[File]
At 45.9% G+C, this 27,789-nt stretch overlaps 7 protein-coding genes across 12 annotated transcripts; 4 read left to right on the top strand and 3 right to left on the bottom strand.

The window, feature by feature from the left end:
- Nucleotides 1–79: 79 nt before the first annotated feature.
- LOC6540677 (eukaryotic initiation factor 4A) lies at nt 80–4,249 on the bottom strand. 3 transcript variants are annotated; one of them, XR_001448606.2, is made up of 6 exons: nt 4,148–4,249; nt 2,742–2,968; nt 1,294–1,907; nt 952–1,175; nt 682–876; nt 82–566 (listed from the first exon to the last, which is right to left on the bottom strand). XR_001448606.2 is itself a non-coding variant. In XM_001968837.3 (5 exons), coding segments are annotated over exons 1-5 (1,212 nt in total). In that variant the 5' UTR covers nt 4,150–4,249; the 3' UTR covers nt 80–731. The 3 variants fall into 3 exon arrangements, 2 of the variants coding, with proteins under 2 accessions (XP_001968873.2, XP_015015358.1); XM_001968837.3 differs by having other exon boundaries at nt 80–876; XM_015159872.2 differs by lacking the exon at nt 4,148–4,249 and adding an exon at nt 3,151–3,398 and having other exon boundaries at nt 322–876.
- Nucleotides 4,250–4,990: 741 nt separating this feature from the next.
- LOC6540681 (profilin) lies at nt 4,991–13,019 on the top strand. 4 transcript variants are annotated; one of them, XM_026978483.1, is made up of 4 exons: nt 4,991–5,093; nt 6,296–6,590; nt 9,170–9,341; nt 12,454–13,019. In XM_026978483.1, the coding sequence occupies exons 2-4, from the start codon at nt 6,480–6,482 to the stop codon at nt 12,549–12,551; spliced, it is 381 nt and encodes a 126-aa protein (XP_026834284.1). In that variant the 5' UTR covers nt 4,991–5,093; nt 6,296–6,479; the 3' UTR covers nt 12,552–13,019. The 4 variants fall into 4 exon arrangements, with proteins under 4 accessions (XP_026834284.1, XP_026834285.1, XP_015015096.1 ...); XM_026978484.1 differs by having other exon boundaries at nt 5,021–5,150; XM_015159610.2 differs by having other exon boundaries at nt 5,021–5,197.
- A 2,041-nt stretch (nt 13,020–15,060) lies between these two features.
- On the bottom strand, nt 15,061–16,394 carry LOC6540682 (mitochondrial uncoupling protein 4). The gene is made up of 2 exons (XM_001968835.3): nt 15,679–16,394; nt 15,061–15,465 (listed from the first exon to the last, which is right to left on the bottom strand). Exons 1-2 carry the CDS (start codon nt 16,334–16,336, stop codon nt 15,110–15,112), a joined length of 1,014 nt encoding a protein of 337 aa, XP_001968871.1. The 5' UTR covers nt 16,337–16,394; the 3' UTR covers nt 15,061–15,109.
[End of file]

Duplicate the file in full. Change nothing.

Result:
At 45.9% G+C, this 27,789-nt stretch overlaps 7 protein-coding genes across 12 annotated transcripts; 4 read left to right on the top strand and 3 right to left on the bottom strand.

The window, feature by feature from the left end:
- Nucleotides 1–79: 79 nt before the first annotated feature.
- LOC6540677 (eukaryotic initiation factor 4A) lies at nt 80–4,249 on the bottom strand. 3 transcript variants are annotated; one of them, XR_001448606.2, is made up of 6 exons: nt 4,148–4,249; nt 2,742–2,968; nt 1,294–1,907; nt 952–1,175; nt 682–876; nt 82–566 (listed from the first exon to the last, which is right to left on the bottom strand). XR_001448606.2 is itself a non-coding variant. In XM_001968837.3 (5 exons), coding segments are annotated over exons 1-5 (1,212 nt in total). In that variant the 5' UTR covers nt 4,150–4,249; the 3' UTR covers nt 80–731. The 3 variants fall into 3 exon arrangements, 2 of the variants coding, with proteins under 2 accessions (XP_001968873.2, XP_015015358.1); XM_001968837.3 differs by having other exon boundaries at nt 80–876; XM_015159872.2 differs by lacking the exon at nt 4,148–4,249 and adding an exon at nt 3,151–3,398 and having other exon boundaries at nt 322–876.
- Nucleotides 4,250–4,990: 741 nt separating this feature from the next.
- LOC6540681 (profilin) lies at nt 4,991–13,019 on the top strand. 4 transcript variants are annotated; one of them, XM_026978483.1, is made up of 4 exons: nt 4,991–5,093; nt 6,296–6,590; nt 9,170–9,341; nt 12,454–13,019. In XM_026978483.1, the coding sequence occupies exons 2-4, from the start codon at nt 6,480–6,482 to the stop codon at nt 12,549–12,551; spliced, it is 381 nt and encodes a 126-aa protein (XP_026834284.1). In that variant the 5' UTR covers nt 4,991–5,093; nt 6,296–6,479; the 3' UTR covers nt 12,552–13,019. The 4 variants fall into 4 exon arrangements, with proteins under 4 accessions (XP_026834284.1, XP_026834285.1, XP_015015096.1 ...); XM_026978484.1 differs by having other exon boundaries at nt 5,021–5,150; XM_015159610.2 differs by having other exon boundaries at nt 5,021–5,197.
- A 2,041-nt stretch (nt 13,020–15,060) lies between these two features.
- On the bottom strand, nt 15,061–16,394 carry LOC6540682 (mitochondrial uncoupling protein 4). The gene is made up of 2 exons (XM_001968835.3): nt 15,679–16,394; nt 15,061–15,465 (listed from the first exon to the last, which is right to left on the bottom strand). Exons 1-2 carry the CDS (start codon nt 16,334–16,336, stop codon nt 15,110–15,112), a joined length of 1,014 nt encoding a protein of 337 aa, XP_001968871.1. The 5' UTR covers nt 16,337–16,394; the 3' UTR covers nt 15,061–15,109.